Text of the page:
Beavis and Butt-head Image
Metascore
76

Generally favorable reviews - based on 5 Critics What's this?

User Score
8.4

Universal acclaim- based on 20 Ratings

Your Score
0 out of 10
Rate this:
  • 10
  • 9
  • 8
  • 7
  • 6
  • 5
  • 4
  • 3
  • 2
  • 1
  • 0
  • 0
  • Starring: Chris Phillips, Chris Marcil, Mike Judge
  • Summary: Beavis and Butt-head was first aired on the U.S. cable network MTV in March 1993. This show, which combined animation and music videos, was an example of the unique programming that MTV has consistently provided for its youthful demographics. The half-hour program alternated between a simple narrative, which focused on the exploits of two low-life adolescents, and clips from music videos, which the two teens commented on. Creator Mike Judge had penned the aimless duo for a festival of animation when Abby Turkuhle, MTV's senior vice president picked up an episode for the network's animated compendium Liquid Television. MTV immediately contracted for 65 episodes from Judge, with Turkuhle as producer, and placed Beavis and Butt-head in the 7:00 and 11:00 P.M. week-day time slots.

    The characters, Beavis and Butt-head, are rude, crude, and stupid, and can be placed in the "dumb comedy" tradition, which includes Abbott and Costello, The Three Stooges, Cheech and Chong, Saturday Night Live's Wayne and Garth, and FOX's The Simpsons. When the show debuted, television critics differed in their opinions, with some praising the show for daring to present the stupidity of male "metalheads" who watch too much television (effectively satirizing the core MTV audience), and others categorizing Beavis and Butt-head as another example of television's declining quality. Beavis and Butt-head did find an audience and began pulling in MTV's highest ratings. But the show was also quite controversial, instigating heated public debate on the interconnected issues of representations of violence in the media and generational politics surrounding youth subcultures.

    Beavis and Butt-head they found, was especially popular with those in their twenties. It turned out to be bothersome to many that young people enjoyed the show and laughed at its two imbecilic boys, even if these fans were much more intelligent and much less grating than Beavis and Butt-head. In this sense, Beavis and Butt-head raised the issue of generational taste cultures. Definitions of "taste," Pierre Bourdieu notes, "unite and separate, uniting those who are the product of similar conditions but only by distinguishing them from all others. And taste distinguishes in an essential way, since it is the basis of all that one has--people and things--and of all that one is for others, whereby one classifies oneself and is classified by others." To the degree that taste cultures agree, they are brought together into a subcultural formation; but to this degree they are also separated from those with whom they differ. It was the "bad taste" of Beavis and Butt-head's audience which bothered many, and this brings to the surface another one of the reasons why Beavis and Butt-head was so controversial.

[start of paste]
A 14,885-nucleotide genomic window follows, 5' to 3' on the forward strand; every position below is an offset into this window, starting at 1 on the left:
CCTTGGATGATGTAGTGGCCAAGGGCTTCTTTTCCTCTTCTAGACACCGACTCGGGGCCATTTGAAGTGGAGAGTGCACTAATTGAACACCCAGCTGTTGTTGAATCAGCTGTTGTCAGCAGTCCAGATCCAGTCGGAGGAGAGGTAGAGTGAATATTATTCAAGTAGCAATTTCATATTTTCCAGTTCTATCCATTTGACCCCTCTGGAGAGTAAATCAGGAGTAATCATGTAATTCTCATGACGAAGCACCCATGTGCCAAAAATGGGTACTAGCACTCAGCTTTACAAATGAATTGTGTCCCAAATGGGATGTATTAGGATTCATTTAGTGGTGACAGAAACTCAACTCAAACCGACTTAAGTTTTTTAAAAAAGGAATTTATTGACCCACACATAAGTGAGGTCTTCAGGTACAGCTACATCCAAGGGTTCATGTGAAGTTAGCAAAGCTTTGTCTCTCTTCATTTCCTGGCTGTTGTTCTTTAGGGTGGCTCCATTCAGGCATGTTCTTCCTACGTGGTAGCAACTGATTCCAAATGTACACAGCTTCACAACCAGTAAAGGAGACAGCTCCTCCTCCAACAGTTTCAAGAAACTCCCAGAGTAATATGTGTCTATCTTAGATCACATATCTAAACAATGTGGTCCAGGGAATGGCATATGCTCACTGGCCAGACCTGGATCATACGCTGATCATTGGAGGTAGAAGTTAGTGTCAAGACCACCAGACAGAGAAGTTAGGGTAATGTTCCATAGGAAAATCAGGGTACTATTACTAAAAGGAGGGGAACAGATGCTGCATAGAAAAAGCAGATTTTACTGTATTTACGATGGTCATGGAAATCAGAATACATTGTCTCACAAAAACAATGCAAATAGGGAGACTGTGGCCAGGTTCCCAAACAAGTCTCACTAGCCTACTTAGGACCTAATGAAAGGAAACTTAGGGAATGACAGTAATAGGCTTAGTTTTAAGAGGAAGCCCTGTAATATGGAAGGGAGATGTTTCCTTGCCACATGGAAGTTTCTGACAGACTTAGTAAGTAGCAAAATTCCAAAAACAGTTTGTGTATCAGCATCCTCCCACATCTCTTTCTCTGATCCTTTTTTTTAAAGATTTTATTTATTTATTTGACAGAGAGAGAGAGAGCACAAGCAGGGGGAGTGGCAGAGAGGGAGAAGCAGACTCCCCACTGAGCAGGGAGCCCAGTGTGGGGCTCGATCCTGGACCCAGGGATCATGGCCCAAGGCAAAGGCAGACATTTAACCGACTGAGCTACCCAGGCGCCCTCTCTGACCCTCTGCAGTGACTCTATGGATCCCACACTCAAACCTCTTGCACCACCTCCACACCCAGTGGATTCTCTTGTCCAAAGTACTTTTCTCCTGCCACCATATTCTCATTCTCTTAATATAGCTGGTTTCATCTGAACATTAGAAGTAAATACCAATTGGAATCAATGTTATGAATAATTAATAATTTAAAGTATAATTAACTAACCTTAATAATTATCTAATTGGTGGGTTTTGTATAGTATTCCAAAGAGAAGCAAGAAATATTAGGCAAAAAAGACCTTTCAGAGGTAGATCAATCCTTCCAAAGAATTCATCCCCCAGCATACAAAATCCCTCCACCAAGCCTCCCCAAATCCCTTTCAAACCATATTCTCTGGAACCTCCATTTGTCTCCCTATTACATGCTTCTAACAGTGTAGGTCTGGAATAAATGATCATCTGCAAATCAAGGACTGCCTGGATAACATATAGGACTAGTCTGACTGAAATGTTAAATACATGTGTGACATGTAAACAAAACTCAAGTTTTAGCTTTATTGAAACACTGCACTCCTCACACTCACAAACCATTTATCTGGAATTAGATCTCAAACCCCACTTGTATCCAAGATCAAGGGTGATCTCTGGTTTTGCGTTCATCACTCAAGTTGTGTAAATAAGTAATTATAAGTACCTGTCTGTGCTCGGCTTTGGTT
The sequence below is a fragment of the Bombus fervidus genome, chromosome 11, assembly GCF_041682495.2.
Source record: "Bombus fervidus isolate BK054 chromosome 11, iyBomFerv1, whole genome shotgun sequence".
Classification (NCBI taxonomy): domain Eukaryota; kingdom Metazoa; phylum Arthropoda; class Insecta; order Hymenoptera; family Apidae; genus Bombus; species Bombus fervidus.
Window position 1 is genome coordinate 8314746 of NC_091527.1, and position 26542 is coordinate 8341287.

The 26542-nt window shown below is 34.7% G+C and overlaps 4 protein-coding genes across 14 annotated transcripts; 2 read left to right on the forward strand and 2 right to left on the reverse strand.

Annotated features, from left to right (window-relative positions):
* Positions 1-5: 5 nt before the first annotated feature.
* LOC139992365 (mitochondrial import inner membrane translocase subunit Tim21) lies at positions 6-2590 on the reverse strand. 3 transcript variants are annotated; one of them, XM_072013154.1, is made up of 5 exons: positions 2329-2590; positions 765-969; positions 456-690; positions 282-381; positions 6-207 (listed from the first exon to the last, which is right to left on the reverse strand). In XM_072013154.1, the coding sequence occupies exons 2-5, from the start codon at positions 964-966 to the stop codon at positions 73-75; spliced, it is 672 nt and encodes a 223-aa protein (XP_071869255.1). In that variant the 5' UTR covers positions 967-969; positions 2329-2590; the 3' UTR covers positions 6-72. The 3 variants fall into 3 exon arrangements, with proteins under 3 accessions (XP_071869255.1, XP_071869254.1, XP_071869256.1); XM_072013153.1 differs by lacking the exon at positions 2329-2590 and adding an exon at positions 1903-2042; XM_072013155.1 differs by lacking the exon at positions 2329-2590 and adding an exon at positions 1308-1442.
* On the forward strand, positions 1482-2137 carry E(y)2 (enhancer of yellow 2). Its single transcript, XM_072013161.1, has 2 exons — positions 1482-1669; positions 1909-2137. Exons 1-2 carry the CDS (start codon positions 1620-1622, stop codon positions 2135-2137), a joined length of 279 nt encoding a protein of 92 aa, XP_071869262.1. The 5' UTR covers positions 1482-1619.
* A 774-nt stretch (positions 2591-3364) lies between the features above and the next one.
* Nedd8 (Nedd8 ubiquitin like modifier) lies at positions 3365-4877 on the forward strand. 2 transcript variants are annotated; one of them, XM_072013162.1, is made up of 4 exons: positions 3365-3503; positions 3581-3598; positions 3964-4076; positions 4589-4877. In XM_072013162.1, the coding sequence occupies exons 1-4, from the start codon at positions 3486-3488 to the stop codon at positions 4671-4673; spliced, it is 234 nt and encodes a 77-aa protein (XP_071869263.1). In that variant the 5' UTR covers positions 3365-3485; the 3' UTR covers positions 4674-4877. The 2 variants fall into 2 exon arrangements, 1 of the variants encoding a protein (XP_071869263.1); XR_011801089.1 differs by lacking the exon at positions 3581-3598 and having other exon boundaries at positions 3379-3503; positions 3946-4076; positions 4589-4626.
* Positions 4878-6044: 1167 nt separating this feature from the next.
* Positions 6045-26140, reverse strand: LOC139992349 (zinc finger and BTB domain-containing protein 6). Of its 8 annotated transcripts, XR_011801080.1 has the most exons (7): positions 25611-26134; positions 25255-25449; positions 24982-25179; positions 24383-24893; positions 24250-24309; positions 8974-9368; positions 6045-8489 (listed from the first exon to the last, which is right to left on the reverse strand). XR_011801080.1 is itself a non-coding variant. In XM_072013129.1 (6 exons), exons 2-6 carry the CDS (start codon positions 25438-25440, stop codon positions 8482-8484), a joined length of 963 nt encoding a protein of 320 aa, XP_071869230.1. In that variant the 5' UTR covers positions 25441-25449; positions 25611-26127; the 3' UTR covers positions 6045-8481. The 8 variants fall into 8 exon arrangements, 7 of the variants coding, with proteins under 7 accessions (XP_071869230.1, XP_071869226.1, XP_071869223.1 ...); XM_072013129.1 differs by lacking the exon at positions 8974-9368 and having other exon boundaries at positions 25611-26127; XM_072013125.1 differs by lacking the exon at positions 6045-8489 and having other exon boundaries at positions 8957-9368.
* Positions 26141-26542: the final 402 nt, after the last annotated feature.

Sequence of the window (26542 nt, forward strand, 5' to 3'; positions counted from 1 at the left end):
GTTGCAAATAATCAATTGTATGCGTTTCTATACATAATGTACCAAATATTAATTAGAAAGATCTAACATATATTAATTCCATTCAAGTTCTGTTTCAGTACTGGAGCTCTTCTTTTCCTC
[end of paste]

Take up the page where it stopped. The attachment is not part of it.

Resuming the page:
Cultural critics, educators, and concerned parents gathered skeptically, sternly, and anxiously in front of the television set and passed judgment upon the "tasteless" Beavis and Butt-head show. And in an ironic reversal, Beavis and Butt-head countered by ascending the cultural hierarchy. The two youths channel-surfed, looking for videos that didn't suck (i.e. those with heavy metal or hardcore rap, those that contained violence, or encouraged genital response.) In becoming the self-proclaimed Siskel and Ebert of music video, they served to evaluate pop culture with an unencumbered bottom line--does a music video "suck" or is it "cool?" Beavis and Butt-head as a television show, was certainly towards the lower end of traditional scales of cultural "quality." But these two animated "slackers" evaluated other media, and so pronounced their own critical opinions and erected their own taste hierarchies. Beavis and Butt-head had their own particular brand of "taste:" they determined acceptability and unacceptability, invoking, while simultaneously upending, notions of "high" and "low" culture. In this, they entered that hallowed sphere of criticism, where they competed with others in overseeing the public good and preserving the place and status of artistic evaluation. They disregarded other accepted forms of authority, refusing to acknowledge their own limited perspectives. But like other critics, this was an important part of their appeal. After all, critics are sought out for straightforward opinion, not muddled oscillation.